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The Blue Book of Grammar and Punctuation

Category: Nouns

Anytime vs. Any Time: Which Is Correct?

Posted on Monday, March 15, 2021, at 9:00 am

This question comes up often, and for good reason. You frequently see both anytime and any time used in written sentences, and when spoken, they sound the same. Because the pause that would go between the two-word version is passed over, it's tough to tell if it should be there in the first place. So, …

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Is None Plural or Singular?

Posted on Friday, February 26, 2021, at 9:00 am

If you have friends and family members with an interest in grammar, asking whether the word none is singular or plural is a good way to start a spirited discussion (and if you have this kind of social circle, we would enjoy knowing how the discussion concluded, but we digress). For many, the presumed wisdom …

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Irregular Plural Nouns

Posted on Wednesday, February 24, 2021, at 6:00 am

In the English language nouns are commonly made plural by adding s or es. For example, car becomes cars and house becomes houses. In this discussion, we'll consider what irregular plural nouns are. With irregular plural nouns, an s or es is not used to create the plural. This can sometimes cause confusion for users …

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Is It Eachother or Each Other?

Posted on Monday, February 15, 2021, at 9:00 am

When we want to express a reciprocal relationship between two things, should we write eachother as one word or each other as two words? Plenty of American English speakers ask this question, including many who grew up with the language. Fortunately, this area of grammar is rather simple to sort out. The short answer is …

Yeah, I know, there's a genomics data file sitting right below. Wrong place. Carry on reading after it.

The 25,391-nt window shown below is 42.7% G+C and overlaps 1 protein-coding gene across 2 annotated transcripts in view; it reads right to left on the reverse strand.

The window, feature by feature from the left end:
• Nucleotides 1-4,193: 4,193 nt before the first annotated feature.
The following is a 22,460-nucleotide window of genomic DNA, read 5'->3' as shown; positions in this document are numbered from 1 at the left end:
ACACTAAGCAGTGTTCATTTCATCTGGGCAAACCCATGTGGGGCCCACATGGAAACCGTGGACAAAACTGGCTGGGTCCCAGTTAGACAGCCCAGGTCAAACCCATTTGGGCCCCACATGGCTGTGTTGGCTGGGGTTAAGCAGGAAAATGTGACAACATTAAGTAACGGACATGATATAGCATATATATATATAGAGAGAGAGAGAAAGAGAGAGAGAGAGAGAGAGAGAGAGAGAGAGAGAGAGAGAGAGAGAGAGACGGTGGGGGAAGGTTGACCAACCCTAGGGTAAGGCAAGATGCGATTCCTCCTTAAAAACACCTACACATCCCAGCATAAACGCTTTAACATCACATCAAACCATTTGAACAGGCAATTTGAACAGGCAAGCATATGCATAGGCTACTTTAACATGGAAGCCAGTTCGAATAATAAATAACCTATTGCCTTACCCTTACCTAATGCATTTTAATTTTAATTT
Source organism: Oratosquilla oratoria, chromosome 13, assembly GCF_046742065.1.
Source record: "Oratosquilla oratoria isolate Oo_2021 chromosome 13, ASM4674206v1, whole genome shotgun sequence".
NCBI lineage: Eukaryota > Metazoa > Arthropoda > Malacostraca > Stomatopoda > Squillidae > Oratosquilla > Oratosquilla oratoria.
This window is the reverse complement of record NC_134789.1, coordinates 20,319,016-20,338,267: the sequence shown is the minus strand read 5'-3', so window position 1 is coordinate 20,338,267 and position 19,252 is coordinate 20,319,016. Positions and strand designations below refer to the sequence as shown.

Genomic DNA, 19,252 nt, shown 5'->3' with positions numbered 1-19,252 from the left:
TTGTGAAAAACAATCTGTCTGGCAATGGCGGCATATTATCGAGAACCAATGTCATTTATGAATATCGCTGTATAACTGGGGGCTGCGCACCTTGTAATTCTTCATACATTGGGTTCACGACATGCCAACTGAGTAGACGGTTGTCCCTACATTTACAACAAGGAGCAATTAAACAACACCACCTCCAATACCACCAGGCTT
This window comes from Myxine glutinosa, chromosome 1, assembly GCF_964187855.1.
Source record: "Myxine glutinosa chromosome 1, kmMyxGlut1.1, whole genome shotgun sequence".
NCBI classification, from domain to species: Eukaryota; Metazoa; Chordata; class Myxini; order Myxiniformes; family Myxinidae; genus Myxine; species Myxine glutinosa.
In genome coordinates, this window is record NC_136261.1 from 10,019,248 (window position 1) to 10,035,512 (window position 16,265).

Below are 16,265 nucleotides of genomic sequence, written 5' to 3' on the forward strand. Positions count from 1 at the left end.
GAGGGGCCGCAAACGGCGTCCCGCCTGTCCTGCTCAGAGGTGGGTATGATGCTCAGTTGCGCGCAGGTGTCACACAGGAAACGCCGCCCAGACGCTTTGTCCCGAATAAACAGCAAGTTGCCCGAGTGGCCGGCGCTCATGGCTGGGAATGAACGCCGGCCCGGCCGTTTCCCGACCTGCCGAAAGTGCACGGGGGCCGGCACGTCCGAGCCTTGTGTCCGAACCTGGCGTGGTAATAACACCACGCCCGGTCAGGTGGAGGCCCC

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Past or Passed: Which Word Is Correct?

Posted on Monday, February 8, 2021, at 9:00 am

The past is many things—but it’s not the same as passed. Passed: gone ahead of; approved. Past: a former time; beyond. If you ever find yourself struggling with the grammatical difference between the two, you aren’t alone. They sound identical when spoken aloud and have somewhat related definitions. However, they do have different meanings, and …

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Lead vs. Led: Do You Know the Difference?

Posted on Friday, February 5, 2021, at 9:00 am

The English language is filled with tricky words. One such word is lead. With just four simple letters, it can have different pronunciations and distinctive meanings based on use and context. Let’s look at why that is, and how you can use lead correctly in its different forms. What You Should Know About the Word …

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Expressing Possession of Gerunds

Posted on Tuesday, October 13, 2020, at 11:00 pm

A gerund is the present participle (-ing) form of a verb functioning as a noun in a sentence. Example: He responded by laughing. (The gerund "laughing" is the noun object of the preposition "by.") A gerund phrase is a gerund plus another element such as an adverb, an adjective, or a noun. Example: Saving money …

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Affect vs. Effect: Should I Use Affect or Effect?

Posted on Wednesday, January 10, 2007, at 3:57 pm

Affect and effect are similar words with comparable meanings and pronunciations, so it’s little wonder that so many speakers of American English confuse the two. Here we will provide a quick guide for using the two words correctly. Rule 1. Use the verb effect when you mean bring about or brought about, cause or caused. …

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